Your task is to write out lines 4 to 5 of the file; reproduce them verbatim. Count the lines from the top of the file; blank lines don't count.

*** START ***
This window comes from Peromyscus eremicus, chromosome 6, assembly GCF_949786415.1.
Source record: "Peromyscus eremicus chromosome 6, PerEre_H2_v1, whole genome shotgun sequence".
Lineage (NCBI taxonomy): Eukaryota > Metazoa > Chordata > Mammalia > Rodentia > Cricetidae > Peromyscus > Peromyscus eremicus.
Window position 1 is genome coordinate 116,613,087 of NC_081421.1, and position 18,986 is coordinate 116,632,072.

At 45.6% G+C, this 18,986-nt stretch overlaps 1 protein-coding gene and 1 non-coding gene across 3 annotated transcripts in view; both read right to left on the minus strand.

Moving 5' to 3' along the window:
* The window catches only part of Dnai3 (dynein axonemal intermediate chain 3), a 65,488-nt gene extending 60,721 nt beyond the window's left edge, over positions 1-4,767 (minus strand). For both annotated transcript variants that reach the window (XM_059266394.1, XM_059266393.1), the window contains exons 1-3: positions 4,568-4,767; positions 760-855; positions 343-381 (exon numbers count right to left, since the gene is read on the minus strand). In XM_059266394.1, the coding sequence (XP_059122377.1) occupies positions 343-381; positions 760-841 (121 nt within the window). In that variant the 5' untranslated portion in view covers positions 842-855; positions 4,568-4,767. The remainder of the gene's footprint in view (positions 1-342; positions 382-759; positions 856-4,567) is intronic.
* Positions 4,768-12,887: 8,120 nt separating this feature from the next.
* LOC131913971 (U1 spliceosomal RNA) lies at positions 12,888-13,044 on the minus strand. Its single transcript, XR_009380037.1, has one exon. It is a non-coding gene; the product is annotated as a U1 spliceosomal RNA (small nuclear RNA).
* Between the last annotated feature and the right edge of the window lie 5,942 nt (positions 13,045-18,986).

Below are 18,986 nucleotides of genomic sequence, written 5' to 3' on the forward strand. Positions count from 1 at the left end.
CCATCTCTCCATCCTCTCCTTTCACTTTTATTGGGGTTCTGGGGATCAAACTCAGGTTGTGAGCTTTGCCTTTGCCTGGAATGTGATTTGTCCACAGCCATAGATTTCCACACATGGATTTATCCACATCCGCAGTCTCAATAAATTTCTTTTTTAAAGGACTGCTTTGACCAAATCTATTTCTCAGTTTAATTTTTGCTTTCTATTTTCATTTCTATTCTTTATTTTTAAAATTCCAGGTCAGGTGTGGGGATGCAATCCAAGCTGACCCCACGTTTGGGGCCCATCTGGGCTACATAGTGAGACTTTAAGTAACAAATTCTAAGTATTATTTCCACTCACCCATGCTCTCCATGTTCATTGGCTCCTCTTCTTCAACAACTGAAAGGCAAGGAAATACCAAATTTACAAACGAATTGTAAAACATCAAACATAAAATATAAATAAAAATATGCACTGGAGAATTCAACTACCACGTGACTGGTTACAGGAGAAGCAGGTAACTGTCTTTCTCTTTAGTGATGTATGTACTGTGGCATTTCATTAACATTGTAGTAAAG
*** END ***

Window position 1 is genome coordinate 116,613,087 of NC_081421.1, and position 18,986 is coordinate 116,632,072.

At 45.6% G+C, this 18,986-nt stretch overlaps 1 protein-coding gene and 1 non-coding gene across 3 annotated transcripts in view; both read right to left on the minus strand.